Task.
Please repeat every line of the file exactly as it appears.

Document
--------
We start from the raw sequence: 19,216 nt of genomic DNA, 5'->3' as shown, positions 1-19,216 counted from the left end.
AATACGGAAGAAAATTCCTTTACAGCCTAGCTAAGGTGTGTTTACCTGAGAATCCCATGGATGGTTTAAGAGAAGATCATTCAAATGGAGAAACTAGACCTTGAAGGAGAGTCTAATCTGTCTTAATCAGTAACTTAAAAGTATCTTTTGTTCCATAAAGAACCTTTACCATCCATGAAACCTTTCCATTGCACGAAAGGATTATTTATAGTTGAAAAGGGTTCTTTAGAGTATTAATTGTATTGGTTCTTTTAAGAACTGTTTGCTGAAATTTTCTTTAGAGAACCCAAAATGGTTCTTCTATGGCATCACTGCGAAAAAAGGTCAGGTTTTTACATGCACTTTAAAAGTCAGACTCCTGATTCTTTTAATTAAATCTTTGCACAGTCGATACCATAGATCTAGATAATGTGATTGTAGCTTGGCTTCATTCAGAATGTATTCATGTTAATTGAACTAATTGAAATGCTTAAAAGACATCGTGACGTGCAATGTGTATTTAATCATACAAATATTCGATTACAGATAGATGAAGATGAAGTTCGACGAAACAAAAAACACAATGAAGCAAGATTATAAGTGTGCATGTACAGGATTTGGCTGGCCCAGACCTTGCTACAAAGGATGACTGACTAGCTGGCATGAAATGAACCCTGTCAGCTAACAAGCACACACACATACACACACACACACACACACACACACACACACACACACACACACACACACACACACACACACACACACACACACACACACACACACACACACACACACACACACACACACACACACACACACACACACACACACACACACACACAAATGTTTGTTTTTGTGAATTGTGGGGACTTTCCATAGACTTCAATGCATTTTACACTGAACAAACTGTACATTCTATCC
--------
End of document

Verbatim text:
We start from the raw sequence: 19,216 nt of genomic DNA, 5'->3' as shown, positions 1-19,216 counted from the left end.
AATACGGAAGAAAATTCCTTTACAGCCTAGCTAAGGTGTGTTTACCTGAGAATCCCATGGATGGTTTAAGAGAAGATCATTCAAATGGAGAAACTAGACCTTGAAGGAGAGTCTAATCTGTCTTAATCAGTAACTTAAAAGTATCTTTTGTTCCATAAAGAACCTTTACCATCCATGAAACCTTTCCATTGCACGAAAGGATTATTTATAGTTGAAAAGGGTTCTTTAGAGTATTAATTGTATTGGTTCTTTTAAGAACTGTTTGCTGAAATTTTCTTTAGAGAACCCAAAATGGTTCTTCTATGGCATCACTGCGAAAAAAGGTCAGGTTTTTACATGCACTTTAAAAGTCAGACTCCTGATTCTTTTAATTAAATCTTTGCACAGTCGATACCATAGATCTAGATAATGTGATTGTAGCTTGGCTTCATTCAGAATGTATTCATGTTAATTGAACTAATTGAAATGCTTAAAAGACATCGTGACGTGCAATGTGTATTTAATCATACAAATATTCGATTACAGATAGATGAAGATGAAGTTCGACGAAACAAAAAACACAATGAAGCAAGATTATAAGTGTGCATGTACAGGATTTGGCTGGCCCAGACCTTGCTACAAAGGATGACTGACTAGCTGGCATGAAATGAACCCTGTCAGCTAACAAGCACACACACATACACACACACACACACACACACACACACACACACACACACACACACACACACACACACACACACACACACACACACACACACACACACACACACACACACACACACACACACACACACACACACACACACACACACACACACACAAATGTTTGTTTTTGTGAATTGTGGGGACTTTCCATAGACTTCAATGCATTTTACACTGAACAAACTGTACATTCTATCC